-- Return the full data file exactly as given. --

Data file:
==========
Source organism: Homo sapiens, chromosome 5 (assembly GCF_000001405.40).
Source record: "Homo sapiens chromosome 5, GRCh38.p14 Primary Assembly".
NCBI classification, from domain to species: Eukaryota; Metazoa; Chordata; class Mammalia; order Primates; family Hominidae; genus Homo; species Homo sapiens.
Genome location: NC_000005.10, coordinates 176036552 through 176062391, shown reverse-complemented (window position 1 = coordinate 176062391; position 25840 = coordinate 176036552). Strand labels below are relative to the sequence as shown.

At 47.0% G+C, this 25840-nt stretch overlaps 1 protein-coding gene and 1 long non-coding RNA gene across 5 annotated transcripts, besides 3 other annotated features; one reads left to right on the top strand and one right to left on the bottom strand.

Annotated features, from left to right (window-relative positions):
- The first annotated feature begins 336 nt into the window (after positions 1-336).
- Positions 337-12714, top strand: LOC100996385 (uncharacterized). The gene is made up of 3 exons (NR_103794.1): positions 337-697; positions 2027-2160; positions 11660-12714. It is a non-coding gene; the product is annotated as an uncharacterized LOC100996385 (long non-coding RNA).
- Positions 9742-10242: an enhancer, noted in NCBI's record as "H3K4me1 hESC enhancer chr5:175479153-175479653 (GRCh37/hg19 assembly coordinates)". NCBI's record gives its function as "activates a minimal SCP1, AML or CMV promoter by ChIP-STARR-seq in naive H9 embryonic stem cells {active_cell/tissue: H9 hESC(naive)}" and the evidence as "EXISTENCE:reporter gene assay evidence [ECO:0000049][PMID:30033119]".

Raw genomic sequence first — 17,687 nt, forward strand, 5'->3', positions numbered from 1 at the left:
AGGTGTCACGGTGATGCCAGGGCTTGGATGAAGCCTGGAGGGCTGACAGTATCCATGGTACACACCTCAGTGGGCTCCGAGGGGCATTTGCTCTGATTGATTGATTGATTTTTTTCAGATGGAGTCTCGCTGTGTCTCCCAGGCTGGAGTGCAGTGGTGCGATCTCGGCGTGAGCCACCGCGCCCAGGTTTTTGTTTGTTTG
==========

Source organism: Homo sapiens, chromosome 5 (assembly GCF_000001405.40).
Source record: "Homo sapiens chromosome 5, GRCh38.p14 Primary Assembly".
NCBI classification, from domain to species: Eukaryota; Metazoa; Chordata; class Mammalia; order Primates; family Hominidae; genus Homo; species Homo sapiens.
Genome location: NC_000005.10, coordinates 176036552 through 176062391, shown reverse-complemented (window position 1 = coordinate 176062391; position 25840 = coordinate 176036552). Strand labels below are relative to the sequence as shown.

At 47.0% G+C, this 25840-nt stretch overlaps 1 protein-coding gene and 1 long non-coding RNA gene across 5 annotated transcripts, besides 3 other annotated features; one reads left to right on the top strand and one right to left on the bottom strand.

Annotated features, from left to right (window-relative positions):
- The first annotated feature begins 336 nt into the window (after positions 1-336).
- Positions 337-12714, top strand: LOC100996385 (uncharacterized). The gene is made up of 3 exons (NR_103794.1): positions 337-697; positions 2027-2160; positions 11660-12714. It is a non-coding gene; the product is annotated as an uncharacterized LOC100996385 (long non-coding RNA).
- Positions 9742-10242: an enhancer, noted in NCBI's record as "H3K4me1 hESC enhancer chr5:175479153-175479653 (GRCh37/hg19 assembly coordinates)". NCBI's record gives its function as "activates a minimal SCP1, AML or CMV promoter by ChIP-STARR-seq in naive H9 embryonic stem cells {active_cell/tissue: H9 hESC(naive)}" and the evidence as "EXISTENCE:reporter gene assay evidence [ECO:0000049][PMID:30033119]".

Raw genomic sequence first — 17,687 nt, forward strand, 5'->3', positions numbered from 1 at the left:
AGGTGTCACGGTGATGCCAGGGCTTGGATGAAGCCTGGAGGGCTGACAGTATCCATGGTACACACCTCAGTGGGCTCCGAGGGGCATTTGCTCTGATTGATTGATTGATTTTTTTCAGATGGAGTCTCGCTGTGTCTCCCAGGCTGGAGTGCAGTGGTGCGATCTCGGCGTGAGCCACCGCGCCCAGGTTTTTGTTTGTTTG